A beer may not make a city great, but certainly it can enhance its identity. In the Rhineland of Northwest Germany, this is especially true, as many such cities are known for the specific beers they produce. Dusseldorf (albtbier), Dortmund (Dortmunder), and Köln (Kölsch) all have a style they call their own.
In Köln, the brewers of Kölsch bier are uniquely protected by bierdom’s equivalent of France’s appellation contrôlée: Only beer brewed within a specified area around Köln can be called Kölsch.
It is a remarkable beer: golden-hued, both top-fermented and cold-conditioned, unassuming yet complex. Elegant and well-balanced, it melds the traditional and relatively nouveau and manages hybridization without compromise.
Köln, or Cologne in English, was established as a colonial Roman trade outpost in 33 B.C. in what was then the frontier of the empire. Köln’s proximity to England and location on the Rhine River made it an important and busy town. There is evidence that fermented beverages were produced even then and no doubt they contained an odd assortment of ingredients such as honey, barley, and wheat and were flavored with gruit, a mixture of herbs.
During the first millennium, monasteries became important in the brewing trade (their artisanal touch and dedication endure to this day). Monastic brewing however, was not done on a commercial level, but for subsistence. The monks honed their brews and increasingly used hops rather than gruit. They gained a reputation for their skills and eventually were able to sell their beer to help pay the cost of operating a monastery. The six monasteries in and around Köln helped establish the area as a respectable brewing region during the Middle Ages.
Over the next few hundred years, secular brewing interests increased and thrived alongside the monastic breweries. In order to protect their local brewing trade and organization, the brewers and monks of Köln established the Köln Guild of Brewers in 1396, which established standards and guidelines within the city of Köln. It also protected them from the influence of the burgeoning European brewing scene. Though the beers produced at the time didn’t resemble today’s Kölsch bier in the least, it nevertheless established a mindset that exists today.
Gradually, gruit beers lost favor to the more stable hop and barley beers, a sign that beers made with hops were considered superior to earlier beers. It would be a while though, before the clear, golden, refreshing beer known as Kölsch would be realized, as many advances in brewing science and technology were yet to come.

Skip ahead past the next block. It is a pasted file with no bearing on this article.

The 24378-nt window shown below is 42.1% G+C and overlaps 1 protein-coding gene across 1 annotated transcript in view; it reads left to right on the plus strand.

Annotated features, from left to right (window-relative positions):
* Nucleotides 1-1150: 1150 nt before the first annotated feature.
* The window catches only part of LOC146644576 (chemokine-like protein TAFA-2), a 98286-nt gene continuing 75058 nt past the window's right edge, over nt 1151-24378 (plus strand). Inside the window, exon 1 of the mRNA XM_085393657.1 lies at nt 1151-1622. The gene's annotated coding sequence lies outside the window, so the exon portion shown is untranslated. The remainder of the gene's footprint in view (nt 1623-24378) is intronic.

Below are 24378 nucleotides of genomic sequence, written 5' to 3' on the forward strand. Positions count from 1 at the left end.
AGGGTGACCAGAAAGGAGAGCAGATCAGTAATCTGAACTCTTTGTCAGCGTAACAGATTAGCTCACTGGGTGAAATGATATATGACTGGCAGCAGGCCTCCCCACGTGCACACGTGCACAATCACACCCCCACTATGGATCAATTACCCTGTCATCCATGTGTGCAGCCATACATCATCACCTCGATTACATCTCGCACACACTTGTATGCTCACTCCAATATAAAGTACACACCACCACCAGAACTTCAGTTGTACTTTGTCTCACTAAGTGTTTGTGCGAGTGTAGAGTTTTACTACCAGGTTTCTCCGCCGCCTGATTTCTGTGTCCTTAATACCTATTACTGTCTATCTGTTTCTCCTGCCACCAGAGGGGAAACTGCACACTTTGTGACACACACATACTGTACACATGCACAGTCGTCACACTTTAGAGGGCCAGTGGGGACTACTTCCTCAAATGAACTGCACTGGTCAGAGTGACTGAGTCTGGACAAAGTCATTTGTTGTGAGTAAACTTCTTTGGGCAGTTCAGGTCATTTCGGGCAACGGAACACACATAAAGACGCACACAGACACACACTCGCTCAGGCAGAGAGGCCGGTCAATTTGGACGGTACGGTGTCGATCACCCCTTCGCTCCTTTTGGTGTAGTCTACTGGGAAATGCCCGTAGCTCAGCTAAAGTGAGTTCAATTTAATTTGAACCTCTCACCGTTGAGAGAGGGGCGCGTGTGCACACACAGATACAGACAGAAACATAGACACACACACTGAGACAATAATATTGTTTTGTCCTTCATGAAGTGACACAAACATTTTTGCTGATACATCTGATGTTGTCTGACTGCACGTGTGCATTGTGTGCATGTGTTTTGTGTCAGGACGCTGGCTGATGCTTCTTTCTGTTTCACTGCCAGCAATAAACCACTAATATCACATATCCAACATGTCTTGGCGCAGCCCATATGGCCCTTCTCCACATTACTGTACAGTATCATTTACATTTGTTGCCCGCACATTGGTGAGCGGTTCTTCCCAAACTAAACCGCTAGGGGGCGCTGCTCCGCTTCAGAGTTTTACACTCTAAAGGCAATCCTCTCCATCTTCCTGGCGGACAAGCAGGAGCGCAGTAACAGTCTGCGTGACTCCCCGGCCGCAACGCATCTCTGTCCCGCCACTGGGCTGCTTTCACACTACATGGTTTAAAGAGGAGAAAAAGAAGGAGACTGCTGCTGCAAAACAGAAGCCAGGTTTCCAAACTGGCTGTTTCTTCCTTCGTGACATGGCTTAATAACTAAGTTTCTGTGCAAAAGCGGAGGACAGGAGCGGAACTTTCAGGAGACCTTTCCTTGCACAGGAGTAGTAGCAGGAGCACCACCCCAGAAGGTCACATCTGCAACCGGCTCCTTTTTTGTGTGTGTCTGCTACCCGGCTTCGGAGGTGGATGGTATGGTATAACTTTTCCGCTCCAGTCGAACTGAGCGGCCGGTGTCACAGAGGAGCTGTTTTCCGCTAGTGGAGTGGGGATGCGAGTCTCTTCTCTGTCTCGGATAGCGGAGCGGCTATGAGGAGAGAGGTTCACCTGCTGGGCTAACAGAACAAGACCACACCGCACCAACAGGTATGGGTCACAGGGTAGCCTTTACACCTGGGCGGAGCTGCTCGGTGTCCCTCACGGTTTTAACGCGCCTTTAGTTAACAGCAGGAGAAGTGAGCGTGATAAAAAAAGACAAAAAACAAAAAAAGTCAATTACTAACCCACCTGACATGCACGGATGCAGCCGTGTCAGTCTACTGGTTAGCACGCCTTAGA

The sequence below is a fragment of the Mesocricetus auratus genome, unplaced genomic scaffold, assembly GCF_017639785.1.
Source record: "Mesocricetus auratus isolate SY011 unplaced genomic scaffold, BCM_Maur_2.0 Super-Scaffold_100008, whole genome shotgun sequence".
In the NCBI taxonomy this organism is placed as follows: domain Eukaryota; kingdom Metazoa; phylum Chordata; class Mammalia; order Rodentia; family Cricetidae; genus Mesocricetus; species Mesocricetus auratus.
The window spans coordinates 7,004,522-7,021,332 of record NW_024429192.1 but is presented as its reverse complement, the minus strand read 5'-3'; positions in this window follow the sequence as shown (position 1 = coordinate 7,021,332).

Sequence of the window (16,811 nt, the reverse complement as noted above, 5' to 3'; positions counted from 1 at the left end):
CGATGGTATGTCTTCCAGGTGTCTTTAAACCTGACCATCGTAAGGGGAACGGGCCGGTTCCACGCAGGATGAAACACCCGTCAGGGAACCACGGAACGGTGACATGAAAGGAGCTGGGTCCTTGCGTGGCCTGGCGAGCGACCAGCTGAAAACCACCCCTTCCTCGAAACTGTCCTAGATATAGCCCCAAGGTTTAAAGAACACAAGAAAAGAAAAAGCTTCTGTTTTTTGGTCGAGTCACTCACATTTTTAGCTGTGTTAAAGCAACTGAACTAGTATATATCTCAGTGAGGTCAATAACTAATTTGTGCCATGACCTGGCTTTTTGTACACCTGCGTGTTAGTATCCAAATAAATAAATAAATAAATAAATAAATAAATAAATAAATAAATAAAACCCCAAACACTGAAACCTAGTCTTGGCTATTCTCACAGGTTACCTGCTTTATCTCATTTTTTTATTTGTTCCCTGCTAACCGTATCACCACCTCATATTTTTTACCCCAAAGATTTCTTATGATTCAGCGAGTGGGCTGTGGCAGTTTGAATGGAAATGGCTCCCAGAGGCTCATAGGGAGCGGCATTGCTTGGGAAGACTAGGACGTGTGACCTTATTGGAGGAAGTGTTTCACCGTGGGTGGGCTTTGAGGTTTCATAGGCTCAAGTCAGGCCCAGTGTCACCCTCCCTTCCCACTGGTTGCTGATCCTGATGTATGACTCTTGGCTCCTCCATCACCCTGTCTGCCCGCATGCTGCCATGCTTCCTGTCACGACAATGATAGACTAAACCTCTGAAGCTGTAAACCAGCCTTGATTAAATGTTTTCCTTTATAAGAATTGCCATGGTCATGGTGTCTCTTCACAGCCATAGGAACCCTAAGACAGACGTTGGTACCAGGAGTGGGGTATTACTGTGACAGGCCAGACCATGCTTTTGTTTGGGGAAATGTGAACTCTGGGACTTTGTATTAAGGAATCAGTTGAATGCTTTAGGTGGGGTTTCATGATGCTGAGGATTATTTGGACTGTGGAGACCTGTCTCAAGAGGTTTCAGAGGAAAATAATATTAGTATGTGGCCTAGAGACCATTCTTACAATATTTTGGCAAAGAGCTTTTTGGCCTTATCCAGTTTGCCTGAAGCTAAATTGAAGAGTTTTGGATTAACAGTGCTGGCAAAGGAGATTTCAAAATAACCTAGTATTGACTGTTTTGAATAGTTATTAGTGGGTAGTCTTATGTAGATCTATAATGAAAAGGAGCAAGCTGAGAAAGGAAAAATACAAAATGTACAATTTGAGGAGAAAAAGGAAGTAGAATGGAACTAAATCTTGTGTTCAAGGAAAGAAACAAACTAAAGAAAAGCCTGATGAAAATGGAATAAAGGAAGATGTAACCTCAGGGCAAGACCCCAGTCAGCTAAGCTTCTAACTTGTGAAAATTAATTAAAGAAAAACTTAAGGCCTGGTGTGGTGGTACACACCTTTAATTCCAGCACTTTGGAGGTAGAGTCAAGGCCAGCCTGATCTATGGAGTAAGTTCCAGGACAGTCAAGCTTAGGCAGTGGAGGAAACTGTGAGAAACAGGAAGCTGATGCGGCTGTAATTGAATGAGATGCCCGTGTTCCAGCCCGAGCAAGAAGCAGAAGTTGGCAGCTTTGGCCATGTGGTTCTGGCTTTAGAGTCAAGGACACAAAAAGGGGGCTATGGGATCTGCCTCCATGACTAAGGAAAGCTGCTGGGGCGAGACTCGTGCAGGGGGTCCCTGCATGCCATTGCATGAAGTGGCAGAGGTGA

Up until the early part of the 19th century, beers were dark, turbid, and unstable. A fuller understanding of yeast and its fermenting properties and characteristics, led to the lager revolution. This aided the stability and reproducibility of the brew. Perhaps more importantly to Köln brewers was the development of the hot-air kiln, which dries malt with a stream of hot air, and produces a malt light in color and delicate in flavor. This contrasts with previous methods, which employed open fires or direct heat. The innovation was remarkable and over the next few decades: pilsners, pale ales, Munich helles, and Kölsch replaced their brown or amber ancestors. Styles took shape and many breweries expanded their selection. One could now walk into a tavern in Munich and get helles or dunkel, or even a seasonal märzen.
Historical sources describe the forerunners of Kölsch as being highly hopped, of low strength, and golden in color. These beers have been in existence in Köln since the 1830’s and at times employed bottom fermentation, in vogue at the time. The brewers of Köln enjoyed great prosperity until the years preceding World War II. The poor economic conditions in the 1930s and the devastating bombing raids during the war severely crippled the brewing industry. Many breweries were badly damaged or destroyed, but slowly emerged and flourished anew.